30: Ryokunohara Meikyuu
MAL Score: 5.06
Hiroki and Kanata have been together since they were children. One day Hiroki is caught up in an accident while trying to save a little girl. The next thing he knows, he is looking down on his own body. Seperated from his body, Kanata, and everything else, he tries to figure out just what is going on.
Why is he outside his body which is living on as if nothing has changed, how can he convince Kanata that he is there, and who is the strange girl, Fhalei, who keeps appearing for him?
So, have you ever watched Yu Yu Hakusho? Remember in the beggining, when the story was about Yuusuke trying to get back to life from the Spirit World cause he died to save a random kid from a car accident? Imagine this very same setting, except that this time Yuusuke and Kuwabara are a gay couple and Botan is a yandere who’s trying to break the two apart. Now add in some random 90s anime montage that go on for about 20 minutes, and just a little bit of DEMENTIA. Well, there it is. That’s this OVA. It’s weird, nonsensical and will certainly have you question yourself “what the hell did I just watch?” by the time you finish it. There’s not really more to say about this, and seeing how obscure it is, if you even managed to find it in the first place then that means that, like myself, you’re propably the kind of person that takes a lot of free-time into searching for these bad OVAs from the 80s-90s, so you know exactly what to expect from this. Keep in mind, though, that unlike the likes of Cipher and Garzey’s Wing, I wouldn’t put this on the “so-bad-it’s-good” pile, as it’s just so straight-up weird and boring that I couldn’t even laugh at how bad it is.
Overall, this is just some weird-ass OVA from the 90s. There was no gay kiss scene, not a single Reigan was shot and the subs I watched were all over the screen, so I’ll give it a 2/10.
Yaoi could be a good genre and writers could put effort for their OVA and manga but alas they never do.
This is better than most BL I’ve seen but it got the same problem. A potentially good story but never really fully realized.
Story:(warning: spoiler, do not read second sentence onward if you do not want to be spoilered for this section)
Good idea but bad execution. It’s about this boy, Hiroki who died(his death reminds me of Yu Yu Hakusho but whatever how many protagonists actually dies in the beginning anyway?) and got an evil girl Falir trying to get him for herself while his best friend/boyfriend Kanata isn’t aware as Falir possesed Hiroki’s body to break them up while his spirit tries to stop her and get his own body back.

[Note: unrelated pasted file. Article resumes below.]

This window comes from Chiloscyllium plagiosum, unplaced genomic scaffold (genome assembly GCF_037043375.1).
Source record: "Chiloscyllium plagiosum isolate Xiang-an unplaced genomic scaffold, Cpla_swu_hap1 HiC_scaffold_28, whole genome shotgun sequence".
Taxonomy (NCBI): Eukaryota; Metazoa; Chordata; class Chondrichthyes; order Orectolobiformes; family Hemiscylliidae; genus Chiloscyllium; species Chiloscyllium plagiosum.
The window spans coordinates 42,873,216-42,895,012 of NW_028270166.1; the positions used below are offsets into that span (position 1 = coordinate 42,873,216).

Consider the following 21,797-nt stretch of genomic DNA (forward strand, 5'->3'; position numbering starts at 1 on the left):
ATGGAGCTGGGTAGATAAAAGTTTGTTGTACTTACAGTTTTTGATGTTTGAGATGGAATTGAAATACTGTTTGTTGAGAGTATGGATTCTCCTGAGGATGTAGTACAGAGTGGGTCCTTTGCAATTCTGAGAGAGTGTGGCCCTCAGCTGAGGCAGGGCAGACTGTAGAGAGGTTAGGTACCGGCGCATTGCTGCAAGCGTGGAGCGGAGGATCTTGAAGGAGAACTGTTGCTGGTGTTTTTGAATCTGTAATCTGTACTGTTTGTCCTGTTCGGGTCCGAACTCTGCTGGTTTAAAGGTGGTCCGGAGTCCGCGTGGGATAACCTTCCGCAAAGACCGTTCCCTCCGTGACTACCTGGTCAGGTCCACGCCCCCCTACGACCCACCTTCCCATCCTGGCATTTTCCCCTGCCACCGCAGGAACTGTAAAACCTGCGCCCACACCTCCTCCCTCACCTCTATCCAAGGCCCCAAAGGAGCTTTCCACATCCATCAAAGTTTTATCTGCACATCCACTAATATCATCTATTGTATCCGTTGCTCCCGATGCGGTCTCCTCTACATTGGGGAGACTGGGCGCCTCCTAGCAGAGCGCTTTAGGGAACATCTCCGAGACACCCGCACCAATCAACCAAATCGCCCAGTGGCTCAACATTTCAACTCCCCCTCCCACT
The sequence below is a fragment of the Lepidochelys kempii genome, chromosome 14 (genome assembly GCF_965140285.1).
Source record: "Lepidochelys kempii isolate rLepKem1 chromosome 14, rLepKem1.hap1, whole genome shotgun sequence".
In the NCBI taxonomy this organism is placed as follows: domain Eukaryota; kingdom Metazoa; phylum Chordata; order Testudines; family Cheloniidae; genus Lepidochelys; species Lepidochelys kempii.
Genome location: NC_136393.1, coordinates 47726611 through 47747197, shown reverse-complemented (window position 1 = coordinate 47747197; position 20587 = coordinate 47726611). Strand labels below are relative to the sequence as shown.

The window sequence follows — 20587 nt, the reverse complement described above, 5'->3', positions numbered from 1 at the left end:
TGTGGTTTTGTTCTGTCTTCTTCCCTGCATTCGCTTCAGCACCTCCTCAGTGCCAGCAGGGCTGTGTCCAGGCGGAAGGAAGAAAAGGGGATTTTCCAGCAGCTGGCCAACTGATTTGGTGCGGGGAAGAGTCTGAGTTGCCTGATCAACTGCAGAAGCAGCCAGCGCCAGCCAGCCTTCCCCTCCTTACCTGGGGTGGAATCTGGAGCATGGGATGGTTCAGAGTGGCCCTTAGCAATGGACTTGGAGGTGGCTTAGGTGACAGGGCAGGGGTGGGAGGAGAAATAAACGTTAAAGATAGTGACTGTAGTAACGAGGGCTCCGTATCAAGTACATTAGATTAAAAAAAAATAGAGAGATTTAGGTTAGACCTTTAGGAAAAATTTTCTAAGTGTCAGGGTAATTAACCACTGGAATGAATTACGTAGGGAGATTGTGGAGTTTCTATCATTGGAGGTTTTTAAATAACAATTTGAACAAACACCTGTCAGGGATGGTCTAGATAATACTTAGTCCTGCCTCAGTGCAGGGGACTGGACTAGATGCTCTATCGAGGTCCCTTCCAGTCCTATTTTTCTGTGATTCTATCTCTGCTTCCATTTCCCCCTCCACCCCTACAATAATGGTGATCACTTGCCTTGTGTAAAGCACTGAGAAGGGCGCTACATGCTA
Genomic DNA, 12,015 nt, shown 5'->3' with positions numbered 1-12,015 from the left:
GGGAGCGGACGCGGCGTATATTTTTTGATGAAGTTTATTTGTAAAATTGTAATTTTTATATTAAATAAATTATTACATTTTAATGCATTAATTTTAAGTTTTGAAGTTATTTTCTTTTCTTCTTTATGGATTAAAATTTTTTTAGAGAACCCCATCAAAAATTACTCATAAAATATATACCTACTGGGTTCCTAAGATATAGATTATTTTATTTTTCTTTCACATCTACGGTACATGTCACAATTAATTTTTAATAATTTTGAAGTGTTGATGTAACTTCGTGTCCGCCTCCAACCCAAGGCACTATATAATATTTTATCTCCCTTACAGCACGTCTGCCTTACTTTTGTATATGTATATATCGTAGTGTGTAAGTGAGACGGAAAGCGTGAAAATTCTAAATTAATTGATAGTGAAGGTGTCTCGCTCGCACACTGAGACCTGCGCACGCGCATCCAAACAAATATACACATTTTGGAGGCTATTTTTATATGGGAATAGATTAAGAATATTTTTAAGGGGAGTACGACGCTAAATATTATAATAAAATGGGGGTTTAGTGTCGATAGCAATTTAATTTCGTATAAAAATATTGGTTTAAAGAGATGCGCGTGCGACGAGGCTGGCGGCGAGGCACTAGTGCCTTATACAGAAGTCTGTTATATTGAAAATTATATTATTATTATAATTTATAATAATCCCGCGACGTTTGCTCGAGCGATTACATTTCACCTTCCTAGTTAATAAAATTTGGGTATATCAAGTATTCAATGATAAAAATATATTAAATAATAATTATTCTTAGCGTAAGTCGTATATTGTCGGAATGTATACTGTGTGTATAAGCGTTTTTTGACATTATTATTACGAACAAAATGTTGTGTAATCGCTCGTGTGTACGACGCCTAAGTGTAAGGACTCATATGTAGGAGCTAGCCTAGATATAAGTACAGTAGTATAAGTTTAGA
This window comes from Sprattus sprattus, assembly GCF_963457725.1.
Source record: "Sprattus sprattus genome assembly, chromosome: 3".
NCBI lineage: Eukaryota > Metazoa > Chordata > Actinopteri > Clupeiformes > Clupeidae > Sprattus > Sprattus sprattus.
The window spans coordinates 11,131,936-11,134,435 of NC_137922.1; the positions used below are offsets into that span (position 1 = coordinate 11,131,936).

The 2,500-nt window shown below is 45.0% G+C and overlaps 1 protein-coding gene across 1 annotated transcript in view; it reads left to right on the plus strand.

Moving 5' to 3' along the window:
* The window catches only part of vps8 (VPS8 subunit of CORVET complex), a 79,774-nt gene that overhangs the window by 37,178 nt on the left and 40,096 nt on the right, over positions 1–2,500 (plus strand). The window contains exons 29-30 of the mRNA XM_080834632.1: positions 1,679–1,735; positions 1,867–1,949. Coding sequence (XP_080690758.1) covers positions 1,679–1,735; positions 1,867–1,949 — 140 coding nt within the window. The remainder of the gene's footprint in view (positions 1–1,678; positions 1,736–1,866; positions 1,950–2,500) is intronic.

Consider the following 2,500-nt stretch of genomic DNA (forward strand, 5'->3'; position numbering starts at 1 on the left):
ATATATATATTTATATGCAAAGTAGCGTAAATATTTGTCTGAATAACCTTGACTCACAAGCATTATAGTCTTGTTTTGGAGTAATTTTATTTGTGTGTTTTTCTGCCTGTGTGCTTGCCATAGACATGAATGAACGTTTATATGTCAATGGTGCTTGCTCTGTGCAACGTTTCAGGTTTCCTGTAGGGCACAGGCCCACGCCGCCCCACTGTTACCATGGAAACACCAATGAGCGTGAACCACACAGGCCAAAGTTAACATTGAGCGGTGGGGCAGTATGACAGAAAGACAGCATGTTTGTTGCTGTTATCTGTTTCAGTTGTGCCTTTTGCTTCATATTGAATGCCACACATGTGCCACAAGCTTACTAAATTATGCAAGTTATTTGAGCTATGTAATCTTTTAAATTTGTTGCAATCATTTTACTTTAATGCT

While this sounds interesting frankly 30 minutes is terribly short to really put much into this. There’s a fair bit of the boys childhood which is pretty cute but then there’s a section which has this really funky music and god knows what of the kids hanging out which has no point.
Then Hiroki somehow managed to tell Kanata about how his body got possessed which in a way is a blow since frankly it could be more interesting for Falir to try to break them up and him never knowing what really happened.
And eventually Kanata has to fight with Falir which is good and all but all of a sudden wham Falir seems to be redeemed which makes absolutely no sense at all since and she merged Hiroki’s soul with his body and helped Kanata prevent his death and all ends well.
It’s pitiful really the public could be treated to a good BL story and this is all we get
I’ll say this is the best thing from this OVA. The art is cute with round faced people with fluffy hair and slim bodies. I’m a bit bothered about the eyes when not in profile view though, they are a tad too big for my liking. Backgrounds are also very nice
Eh I’m never good at judging sound but I like the ending song
Flat. No personality and Falir is the worst for the reason I mentioned on story but the other kids seem to have no point in appearing at all
Still though it’s better than most BL for having no blackmail or abuse from our boys or OMG HE’S BETRAYING ME MOMENTS
7 out of 10. Better than most BL but could do much much better and that’s being generous
29: Bondage Game: Shinsou no Reijoutachi
English: Bondage Game
Japanese: ボンデージ ゲーム -深窓の隷嬢達-
MAL Score: 5.12
Yuu is a girl who has lost her memories. She is mailed into a sadistic house of bondage where she and others are forced (or not) to serve their master, Renji, but there are serious consequences for those who fail.
It’s rated Rx – Hentai for a reason, don’t ignore it – this is absolutely not for anybody who is not into hardcore BSDM
Please note this review may offend some, because of the graphic nature of the OVA, I can’t really dance around what is going on – I am going to be rather frank here.